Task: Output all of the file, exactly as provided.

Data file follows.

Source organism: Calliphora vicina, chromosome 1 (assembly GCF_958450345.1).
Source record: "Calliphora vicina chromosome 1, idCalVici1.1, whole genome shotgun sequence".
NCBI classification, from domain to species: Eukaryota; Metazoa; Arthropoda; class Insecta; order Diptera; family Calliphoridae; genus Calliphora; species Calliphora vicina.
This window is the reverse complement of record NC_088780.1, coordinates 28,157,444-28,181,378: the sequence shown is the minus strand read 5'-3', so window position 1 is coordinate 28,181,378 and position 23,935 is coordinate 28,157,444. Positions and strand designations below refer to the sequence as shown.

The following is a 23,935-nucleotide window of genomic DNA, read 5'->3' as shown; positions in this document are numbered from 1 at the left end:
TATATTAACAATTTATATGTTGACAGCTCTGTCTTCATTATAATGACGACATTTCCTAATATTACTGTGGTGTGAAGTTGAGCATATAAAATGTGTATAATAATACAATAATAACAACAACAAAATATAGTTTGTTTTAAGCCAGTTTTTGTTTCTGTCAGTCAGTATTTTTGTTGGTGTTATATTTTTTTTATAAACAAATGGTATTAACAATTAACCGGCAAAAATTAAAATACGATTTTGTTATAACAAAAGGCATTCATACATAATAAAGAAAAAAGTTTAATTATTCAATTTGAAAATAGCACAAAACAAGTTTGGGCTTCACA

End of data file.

Source organism: Calliphora vicina, chromosome 1 (assembly GCF_958450345.1).
Source record: "Calliphora vicina chromosome 1, idCalVici1.1, whole genome shotgun sequence".
NCBI classification, from domain to species: Eukaryota; Metazoa; Arthropoda; class Insecta; order Diptera; family Calliphoridae; genus Calliphora; species Calliphora vicina.
This window is the reverse complement of record NC_088780.1, coordinates 28,157,444-28,181,378: the sequence shown is the minus strand read 5'-3', so window position 1 is coordinate 28,181,378 and position 23,935 is coordinate 28,157,444. Positions and strand designations below refer to the sequence as shown.

The following is a 23,935-nucleotide window of genomic DNA, read 5'->3' as shown; positions in this document are numbered from 1 at the left end:
TATATTAACAATTTATATGTTGACAGCTCTGTCTTCATTATAATGACGACATTTCCTAATATTACTGTGGTGTGAAGTTGAGCATATAAAATGTGTATAATAATACAATAATAACAACAACAAAATATAGTTTGTTTTAAGCCAGTTTTTGTTTCTGTCAGTCAGTATTTTTGTTGGTGTTATATTTTTTTTATAAACAAATGGTATTAACAATTAACCGGCAAAAATTAAAATACGATTTTGTTATAACAAAAGGCATTCATACATAATAAAGAAAAAAGTTTAATTATTCAATTTGAAAATAGCACAAAACAAGTTTGGGCTTCACA